United States District Court, S.D. Indiana, Indianapolis Division
JEAN M. REID, Plaintiff,
NANCY A. BERRYHILL Deputy Commissioner for Operations, Social Security Administration, Defendant.
REPORT AND RECOMMENDATION
L. Pryor" United States Magistrate Judge Southern
District of Indiana
Jean M. Reid requests judicial review of the denial by the
Commissioner of the Social Security Administration
(“Commissioner”) of her application for Social
Security Disability Insurance Benefits (“DIB”)
under Title II of the Social Security Act (“the
Act”). See 42 U.S.C. §§ 423(d),
405(g). For the reasons set forth below, the Magistrate Judge
recommends that the Commissioner's decision should be
March 24, 2014, Jean M. Reid (“Reid”) filed for
disability insurance benefits under Title II of the Social
Security Act, alleging her disability began on January 31,
2010. The claims were denied initially and upon
reconsideration. Reid then filed a written request for a
hearing on December 17, 2014, which was granted.
4, 2016, Administrative Law Judge Dennis L. Pickett conducted
the hearing, where Reid and a vocational expert testified. On
July 19, 2016, the ALJ issued an unfavorable decision finding
that Reid was not disabled as defined in the Act. The Appeals
Council denied Reid's request for review of this decision
on June 30, 2017, making the ALJ's decision final. Reid
now seeks judicial review of the Commissioner's decision.
See 42 U.S.C. § 405(g).
was 54 years old at the time of the alleged onset date of her
disability in 2010. [Dkt. 11 at 5]. She completed the
eleventh grade of high school and did not obtain a GED
(General Equivalency Diploma). [Id.] Reid previously
worked as a cashier and as a delicatessen counter worker.
[Id.] For her application for social security
benefits and on subsequent appeals, Reid alleged problems
including heart attacks, back pain, left shoulder surgery,
bad knees, sleep apnea, insomnia, and high blood pressure.
[Dkt. 11 at 4].
Standard of Review
prove disability, a claimant must show she is unable to
“engage in any substantial gainful activity by reason
of any medically determinable physical or mental impairment
which can be expected to result in death or which has lasted
or can be expected to last for a continuous period of not
less than twelve months.” 42 U.S.C. §
423(d)(1)(A). To meet this definition, a claimant's
impairments must be of such severity that she is not able to
perform the work she previously engaged in and, based on her
age, education, and work experience, she cannot engage in any
other kind of substantial gainful work that exists in
significant numbers in the national economy. 42 U.S.C. §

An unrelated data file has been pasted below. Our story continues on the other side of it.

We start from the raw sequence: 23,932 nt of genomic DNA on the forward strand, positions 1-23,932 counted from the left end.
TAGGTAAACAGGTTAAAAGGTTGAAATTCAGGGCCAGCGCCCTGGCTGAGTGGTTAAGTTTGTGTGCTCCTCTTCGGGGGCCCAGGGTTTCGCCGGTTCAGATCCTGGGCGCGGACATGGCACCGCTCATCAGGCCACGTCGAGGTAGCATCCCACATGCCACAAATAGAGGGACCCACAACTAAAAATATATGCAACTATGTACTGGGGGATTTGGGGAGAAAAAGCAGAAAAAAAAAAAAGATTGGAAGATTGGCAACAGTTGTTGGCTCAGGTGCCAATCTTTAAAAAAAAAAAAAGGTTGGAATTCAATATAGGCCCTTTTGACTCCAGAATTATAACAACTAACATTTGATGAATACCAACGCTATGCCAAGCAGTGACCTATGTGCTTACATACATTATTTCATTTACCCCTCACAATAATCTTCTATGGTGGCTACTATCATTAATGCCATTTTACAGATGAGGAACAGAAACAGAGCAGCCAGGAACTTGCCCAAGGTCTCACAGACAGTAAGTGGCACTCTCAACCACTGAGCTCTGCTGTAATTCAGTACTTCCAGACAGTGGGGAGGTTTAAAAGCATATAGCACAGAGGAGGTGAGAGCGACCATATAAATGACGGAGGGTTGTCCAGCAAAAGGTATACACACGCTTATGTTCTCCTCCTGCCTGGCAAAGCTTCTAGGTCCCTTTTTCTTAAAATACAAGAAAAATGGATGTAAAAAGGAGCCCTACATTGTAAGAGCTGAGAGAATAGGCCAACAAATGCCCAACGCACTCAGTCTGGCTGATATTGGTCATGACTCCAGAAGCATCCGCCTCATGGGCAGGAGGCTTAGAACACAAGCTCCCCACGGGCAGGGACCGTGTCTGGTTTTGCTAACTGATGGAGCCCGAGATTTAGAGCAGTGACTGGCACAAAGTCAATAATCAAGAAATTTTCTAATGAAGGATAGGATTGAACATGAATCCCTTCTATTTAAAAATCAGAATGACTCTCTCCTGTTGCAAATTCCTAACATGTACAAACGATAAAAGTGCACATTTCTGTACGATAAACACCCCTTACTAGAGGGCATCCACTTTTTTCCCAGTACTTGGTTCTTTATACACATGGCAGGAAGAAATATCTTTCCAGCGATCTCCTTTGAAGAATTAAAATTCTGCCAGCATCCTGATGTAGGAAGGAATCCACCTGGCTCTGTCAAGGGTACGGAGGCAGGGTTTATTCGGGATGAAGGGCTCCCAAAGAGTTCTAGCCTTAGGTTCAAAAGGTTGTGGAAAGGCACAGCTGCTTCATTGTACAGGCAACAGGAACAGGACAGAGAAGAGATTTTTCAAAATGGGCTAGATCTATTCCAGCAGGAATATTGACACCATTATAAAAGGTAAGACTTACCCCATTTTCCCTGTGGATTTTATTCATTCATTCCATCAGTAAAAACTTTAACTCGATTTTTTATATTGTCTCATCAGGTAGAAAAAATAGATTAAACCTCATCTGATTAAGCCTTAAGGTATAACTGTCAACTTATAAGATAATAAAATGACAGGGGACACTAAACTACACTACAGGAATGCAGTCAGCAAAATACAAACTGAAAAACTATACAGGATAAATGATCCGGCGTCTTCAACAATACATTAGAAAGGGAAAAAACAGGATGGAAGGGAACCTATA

423(d)(2)(A). The Social Security Administration
(“SSA”) has implemented these statutory standards
by, in part, prescribing a five-step sequential evaluation
process for determining disability. 20 C.F.R. §
404.1520. The ALJ must consider whether:
(1) the claimant is presently [un]employed; (2) the claimant
has a severe impairment or combination of impairments; (3)
the claimant's impairment meets or equals any impairment
listed in the regulations as being so severe as to preclude
substantial gainful activity; (4) the claimant's residual
functional capacity leaves [her] unable to perform [her] past
relevant work; and (5) the claimant is unable to perform any
other work existing in significant numbers in the national
Briscoe ex rel. Taylor v. Barnhart, 425 F.3d 345,
351-52 (7th Cir. 2005) (citation omitted). An affirmative
answer to each step leads either to the next step or, at
steps three and five, to a finding that the claimant is
disabled. 20 C.F.R. § 404.1520; Briscoe, 425 F.3d at
352. A negative answer at any point, other than step three,
terminates the inquiry and leads to a determination that the
claimant is not disabled. 20 C.F.R. § 404.1520. The
claimant bears the burden of proof through step four.
Briscoe, 425 F.3d at 352. If the first four steps
are met, the burden shifts to the Commissioner at step five.
Id. The Commissioner must then establish that the
claimant-in light of her age, education, job experience and
residual functional capacity to work-is capable of performing
other work and that such work exists in the national economy.
42 U.S.C. § 423(d)(2); 20 C.F.R. § 404.1520(f).
Court reviews the Commissioner's denial of benefits to
determine whether it was supported by substantial evidence or
is the result of an error of law. Dixon v.
Massanari, 270 F.3d 1171, 1176 (7th Cir. 2001). Evidence
is substantial when it is sufficient for a reasonable person
to conclude that the evidence supports the decision. Rice
v. Barnhart, 384 F.3d 363, 369 (7th Cir. 2004). The
standard demands more than a scintilla of evidentiary
support, but does not demand a preponderance of the evidence.
Wood v. Thompson, 246 F.3d 1026, 1029 (7th Cir.
2001). Thus, the issue before the Court is not whether Reid
is disabled, but, rather, whether the ALJ's findings were
supported by substantial evidence. Diaz v. Chater,
55 F.3d 300, 306 (7th Cir. 1995).
substantial-evidence determination, the Court must consider
the entire administrative record but not “reweigh
evidence, resolve conflicts, decide questions of credibility,
or substitute our own judgment for that of the
Commissioner.” Clifford v. Apfel, 227 F.3d
863, 869 (7th Cir. 2000). Nevertheless, the Court must
conduct a critical review of the evidence before affirming
the Commissioner's decision, and the decision cannot
stand if it lacks evidentiary support or an adequate
discussion of the ...